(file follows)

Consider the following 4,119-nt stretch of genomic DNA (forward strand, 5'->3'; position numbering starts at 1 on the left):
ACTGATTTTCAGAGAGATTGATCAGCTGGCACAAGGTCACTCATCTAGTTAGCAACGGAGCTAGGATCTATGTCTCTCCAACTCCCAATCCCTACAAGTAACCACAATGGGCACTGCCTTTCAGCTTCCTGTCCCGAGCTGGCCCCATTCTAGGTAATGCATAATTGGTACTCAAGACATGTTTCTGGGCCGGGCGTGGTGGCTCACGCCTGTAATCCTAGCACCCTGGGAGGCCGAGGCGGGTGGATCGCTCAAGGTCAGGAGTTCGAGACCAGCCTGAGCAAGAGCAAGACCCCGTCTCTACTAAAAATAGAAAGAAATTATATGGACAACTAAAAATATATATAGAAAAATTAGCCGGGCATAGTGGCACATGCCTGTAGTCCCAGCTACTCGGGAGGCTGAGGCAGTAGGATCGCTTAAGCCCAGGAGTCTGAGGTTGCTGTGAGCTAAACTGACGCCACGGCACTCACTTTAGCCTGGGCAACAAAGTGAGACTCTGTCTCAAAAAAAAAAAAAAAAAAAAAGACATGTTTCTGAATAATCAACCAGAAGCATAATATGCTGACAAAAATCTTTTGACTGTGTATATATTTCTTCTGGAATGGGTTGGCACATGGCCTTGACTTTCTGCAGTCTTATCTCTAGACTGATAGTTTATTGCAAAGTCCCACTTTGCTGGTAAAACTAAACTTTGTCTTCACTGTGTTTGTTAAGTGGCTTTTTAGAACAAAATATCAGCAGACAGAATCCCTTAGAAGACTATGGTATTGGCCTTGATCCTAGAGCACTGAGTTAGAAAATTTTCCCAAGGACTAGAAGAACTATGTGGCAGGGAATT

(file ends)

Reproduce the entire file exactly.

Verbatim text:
Consider the following 4,119-nt stretch of genomic DNA (forward strand, 5'->3'; position numbering starts at 1 on the left):
ACTGATTTTCAGAGAGATTGATCAGCTGGCACAAGGTCACTCATCTAGTTAGCAACGGAGCTAGGATCTATGTCTCTCCAACTCCCAATCCCTACAAGTAACCACAATGGGCACTGCCTTTCAGCTTCCTGTCCCGAGCTGGCCCCATTCTAGGTAATGCATAATTGGTACTCAAGACATGTTTCTGGGCCGGGCGTGGTGGCTCACGCCTGTAATCCTAGCACCCTGGGAGGCCGAGGCGGGTGGATCGCTCAAGGTCAGGAGTTCGAGACCAGCCTGAGCAAGAGCAAGACCCCGTCTCTACTAAAAATAGAAAGAAATTATATGGACAACTAAAAATATATATAGAAAAATTAGCCGGGCATAGTGGCACATGCCTGTAGTCCCAGCTACTCGGGAGGCTGAGGCAGTAGGATCGCTTAAGCCCAGGAGTCTGAGGTTGCTGTGAGCTAAACTGACGCCACGGCACTCACTTTAGCCTGGGCAACAAAGTGAGACTCTGTCTCAAAAAAAAAAAAAAAAAAAAAGACATGTTTCTGAATAATCAACCAGAAGCATAATATGCTGACAAAAATCTTTTGACTGTGTATATATTTCTTCTGGAATGGGTTGGCACATGGCCTTGACTTTCTGCAGTCTTATCTCTAGACTGATAGTTTATTGCAAAGTCCCACTTTGCTGGTAAAACTAAACTTTGTCTTCACTGTGTTTGTTAAGTGGCTTTTTAGAACAAAATATCAGCAGACAGAATCCCTTAGAAGACTATGGTATTGGCCTTGATCCTAGAGCACTGAGTTAGAAAATTTTCCCAAGGACTAGAAGAACTATGTGGCAGGGAATT